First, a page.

UConn has been known for years as a run-first team, and for about six years, they've had NFL-caliber running backs getting it done. This year they have one draft prospect (Andre Dixon, a senior) and one fringe NFL prospect (Jordan Todman, a sophomore), and they've done a pretty good job replacing the production of Brown, who carried UConn's then-pitiful offense with more than 2,000 yards last year. Todman's at 1,200+ yards, Dixon's at just short of 1,000. They'll be used interchangeably, depending on the need: Todman's a speedy, shifty back, while Dixon is a powerhouse with enough speed to get by.
If UConn's going to win this game, they're going to have to run the ball well and set up short-yardage situations on 2nd and 3rd downs. Compared to past UConn teams, the '09 offense is positively New Orleans Saints-like in terms of making big plays. But the Huskies are going to be successful by churning out long drives and wearing the opponents down with a tough running game.
I say 'compared to past teams' because this year, head coach Randy Edsall has found an offensive coordinator who understands that one is allowed to propel the ball forward with one's arm in a "pass-ing" motion, which has not only made the team easier on the eyes, but also more effective.
The quarterback, Zach Frazer (1354 yds, 54.3 comp %, 9 TD, 9 INT) , is a four-star recruit who transferred from Notre Dame during the 2007 season. He has a cannon for an arm and as he's gotten more reps (he started the season as the starter, then got hurt, then became the backup, then moved back to starter after sophomore Cody Endres got injured), he's learned how to throw with a little touch and increased accuracy. Oddly enough, he and Endres have thrown for the exact same amount of yards.
The receiving corps is a little bare, although Marcus Easley (44 rec, 853 yds, 8 TD), a senior and a former walk-on, has turned into quite a player this year. He went from being a non-entity to a possible NFL draft pick in about 6 months.
4.) UConn currently sits at 7-5 with those five losses coming by a combined 15 points. Does this season feel like "the one that got away" or is it setting up to be a springboard to even greater things in 2010? Follow up: what’s the mindset of UConn fans coming into this game?
I'm already on record predicting that next year is the year when UConn wins the Big East. Way back in September, I said that a winning season would be a solid accomplishment against a fairly difficult schedule, and I also went 10-2 in predicting UConn's games before the season started. (Insert shameless thumbs-up gesture here.)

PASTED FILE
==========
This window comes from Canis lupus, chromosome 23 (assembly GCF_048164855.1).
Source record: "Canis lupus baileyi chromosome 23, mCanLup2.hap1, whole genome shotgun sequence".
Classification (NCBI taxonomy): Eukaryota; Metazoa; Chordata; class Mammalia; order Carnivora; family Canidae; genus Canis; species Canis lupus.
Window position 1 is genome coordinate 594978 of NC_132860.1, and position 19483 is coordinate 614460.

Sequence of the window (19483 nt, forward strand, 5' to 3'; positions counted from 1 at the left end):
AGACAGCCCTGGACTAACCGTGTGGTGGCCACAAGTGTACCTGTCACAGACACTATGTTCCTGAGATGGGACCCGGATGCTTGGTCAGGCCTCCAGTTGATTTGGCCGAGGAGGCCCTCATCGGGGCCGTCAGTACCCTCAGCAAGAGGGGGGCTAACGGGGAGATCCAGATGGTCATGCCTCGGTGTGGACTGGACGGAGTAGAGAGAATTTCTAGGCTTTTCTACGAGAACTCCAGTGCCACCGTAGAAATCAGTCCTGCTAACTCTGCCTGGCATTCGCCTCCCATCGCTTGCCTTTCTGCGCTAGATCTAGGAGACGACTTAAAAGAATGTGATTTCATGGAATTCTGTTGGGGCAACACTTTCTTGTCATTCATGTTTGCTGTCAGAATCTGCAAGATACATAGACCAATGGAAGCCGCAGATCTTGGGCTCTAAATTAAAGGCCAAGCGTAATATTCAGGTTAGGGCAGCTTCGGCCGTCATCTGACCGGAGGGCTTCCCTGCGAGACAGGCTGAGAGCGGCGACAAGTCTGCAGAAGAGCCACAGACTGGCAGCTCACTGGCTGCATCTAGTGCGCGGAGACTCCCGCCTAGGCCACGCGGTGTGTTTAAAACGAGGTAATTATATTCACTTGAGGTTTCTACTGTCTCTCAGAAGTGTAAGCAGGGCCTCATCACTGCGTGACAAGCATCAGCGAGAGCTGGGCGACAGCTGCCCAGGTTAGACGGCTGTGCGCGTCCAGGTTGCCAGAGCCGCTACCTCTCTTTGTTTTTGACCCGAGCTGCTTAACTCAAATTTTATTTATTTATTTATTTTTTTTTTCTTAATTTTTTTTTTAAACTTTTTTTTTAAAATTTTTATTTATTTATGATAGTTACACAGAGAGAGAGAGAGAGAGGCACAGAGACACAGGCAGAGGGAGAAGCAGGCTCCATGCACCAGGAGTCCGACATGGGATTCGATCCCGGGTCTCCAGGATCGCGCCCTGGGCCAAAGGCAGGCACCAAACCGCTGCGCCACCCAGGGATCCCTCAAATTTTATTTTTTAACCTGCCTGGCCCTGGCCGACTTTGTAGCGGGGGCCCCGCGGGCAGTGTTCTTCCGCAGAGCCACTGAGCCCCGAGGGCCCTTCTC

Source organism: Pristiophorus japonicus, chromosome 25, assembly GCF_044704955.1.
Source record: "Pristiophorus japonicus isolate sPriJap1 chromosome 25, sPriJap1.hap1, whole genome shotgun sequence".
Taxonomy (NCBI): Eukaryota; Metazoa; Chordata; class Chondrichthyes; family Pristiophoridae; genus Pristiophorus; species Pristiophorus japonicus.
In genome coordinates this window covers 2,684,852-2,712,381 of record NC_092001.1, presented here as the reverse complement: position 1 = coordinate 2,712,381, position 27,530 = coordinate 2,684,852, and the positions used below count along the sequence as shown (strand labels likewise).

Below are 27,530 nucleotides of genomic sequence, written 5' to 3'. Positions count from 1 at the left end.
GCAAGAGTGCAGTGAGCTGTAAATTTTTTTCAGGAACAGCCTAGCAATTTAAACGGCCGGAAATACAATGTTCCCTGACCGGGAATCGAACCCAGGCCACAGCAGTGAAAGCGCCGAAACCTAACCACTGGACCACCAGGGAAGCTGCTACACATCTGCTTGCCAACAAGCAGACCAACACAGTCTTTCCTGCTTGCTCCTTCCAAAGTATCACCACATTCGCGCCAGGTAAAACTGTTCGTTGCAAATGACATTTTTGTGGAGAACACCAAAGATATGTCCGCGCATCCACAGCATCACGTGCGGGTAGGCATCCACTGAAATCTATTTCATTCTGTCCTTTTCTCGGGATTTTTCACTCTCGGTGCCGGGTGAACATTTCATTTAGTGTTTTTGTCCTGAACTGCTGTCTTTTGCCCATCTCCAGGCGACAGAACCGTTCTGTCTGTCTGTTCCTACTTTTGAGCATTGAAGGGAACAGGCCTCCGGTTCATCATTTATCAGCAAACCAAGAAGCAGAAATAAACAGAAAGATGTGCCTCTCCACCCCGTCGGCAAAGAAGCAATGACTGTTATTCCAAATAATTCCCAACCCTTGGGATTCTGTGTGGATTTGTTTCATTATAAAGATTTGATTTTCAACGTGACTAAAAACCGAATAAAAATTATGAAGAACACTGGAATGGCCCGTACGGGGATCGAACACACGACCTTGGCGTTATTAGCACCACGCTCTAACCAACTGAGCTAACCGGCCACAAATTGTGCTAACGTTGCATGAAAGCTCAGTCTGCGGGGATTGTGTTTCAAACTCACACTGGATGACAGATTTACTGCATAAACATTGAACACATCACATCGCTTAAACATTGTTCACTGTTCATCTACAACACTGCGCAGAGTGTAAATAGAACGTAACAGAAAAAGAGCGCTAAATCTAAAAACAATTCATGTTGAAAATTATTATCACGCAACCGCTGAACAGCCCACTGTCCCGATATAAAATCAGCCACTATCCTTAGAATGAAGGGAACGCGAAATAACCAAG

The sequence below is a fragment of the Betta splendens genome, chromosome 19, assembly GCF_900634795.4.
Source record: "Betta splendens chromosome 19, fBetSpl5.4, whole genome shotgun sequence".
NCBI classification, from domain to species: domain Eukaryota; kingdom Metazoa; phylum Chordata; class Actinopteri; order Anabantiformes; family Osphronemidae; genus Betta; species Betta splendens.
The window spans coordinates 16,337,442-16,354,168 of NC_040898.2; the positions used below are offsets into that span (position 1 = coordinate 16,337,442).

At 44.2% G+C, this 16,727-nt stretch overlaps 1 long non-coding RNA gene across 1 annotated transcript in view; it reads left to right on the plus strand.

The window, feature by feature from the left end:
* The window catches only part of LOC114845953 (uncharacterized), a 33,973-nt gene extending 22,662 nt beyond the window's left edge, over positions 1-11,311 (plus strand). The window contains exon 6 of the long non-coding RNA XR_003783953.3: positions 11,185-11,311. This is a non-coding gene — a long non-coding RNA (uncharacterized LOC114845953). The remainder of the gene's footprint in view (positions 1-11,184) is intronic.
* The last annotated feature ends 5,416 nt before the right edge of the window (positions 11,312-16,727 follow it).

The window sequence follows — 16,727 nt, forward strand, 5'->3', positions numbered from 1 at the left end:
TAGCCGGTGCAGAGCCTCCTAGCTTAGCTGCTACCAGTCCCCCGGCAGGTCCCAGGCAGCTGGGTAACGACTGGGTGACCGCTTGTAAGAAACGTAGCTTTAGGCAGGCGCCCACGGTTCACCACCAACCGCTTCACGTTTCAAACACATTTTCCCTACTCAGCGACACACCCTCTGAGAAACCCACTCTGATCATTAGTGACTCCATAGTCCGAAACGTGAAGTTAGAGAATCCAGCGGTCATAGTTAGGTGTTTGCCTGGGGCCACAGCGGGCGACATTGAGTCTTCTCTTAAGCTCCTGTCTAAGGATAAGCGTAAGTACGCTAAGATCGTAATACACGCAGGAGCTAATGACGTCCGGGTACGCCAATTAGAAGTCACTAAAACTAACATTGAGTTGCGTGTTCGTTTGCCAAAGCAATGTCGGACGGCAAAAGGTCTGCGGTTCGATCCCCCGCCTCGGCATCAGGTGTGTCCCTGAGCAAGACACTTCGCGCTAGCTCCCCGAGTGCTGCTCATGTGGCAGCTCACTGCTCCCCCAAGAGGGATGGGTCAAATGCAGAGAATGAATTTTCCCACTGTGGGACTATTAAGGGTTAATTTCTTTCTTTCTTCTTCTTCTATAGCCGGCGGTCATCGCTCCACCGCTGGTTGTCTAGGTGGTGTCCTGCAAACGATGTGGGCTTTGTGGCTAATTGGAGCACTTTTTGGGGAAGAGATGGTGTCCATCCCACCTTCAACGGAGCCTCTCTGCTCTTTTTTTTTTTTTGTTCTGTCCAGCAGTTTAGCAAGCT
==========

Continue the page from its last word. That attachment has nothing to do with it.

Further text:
The fact that UConn went 7-5 and was basically five plays away from being 12-0 just makes me even that much more anxious for spring football and next season to get here. So yeah, while most of those five losses were agonizing (particularly the Rutgers loss), I think the team ended up about where it should have.
As for most UConn fans, I think they were (rightly) going to give Edsall and co. a pass for this season after what happened with Jasper Howard (our starting cornerback who was murdered after an on-campus party in October). The fact that the team still competed in every game and won its final three games in rousing fashion has led us as a whole to love Edsall even more, I think.
5.) How do you expect this game to go down? What’s your score prediction?
I like South Carolina. I've seen y'all a few times this year, and while I respect Spurrier and the SEC, I think these are two evenly matched teams.
UConn's pass defense is suspect, and Stephen Garcia seems to be coming on strong lately. On the other hand, I'm very confident in UConn's offensive line and running game (which will set up the obligatory long play-action pass that works once a game for us). I think it will be a relatively high-scoring affair. If UConn's bend-don't-break defense can remain unbroken (and it rarely has for most of the second half of the season), and we can hold USC to some field goals, I think we'll take the victory.
Homer-tastic prediction: UConn 44, South Carolina -5.
Realistic prediction: UConn 31, South Carolina 26
Best of luck to you on 1/2. And thanks for not taking Jim Calhoun from us earlier this decade.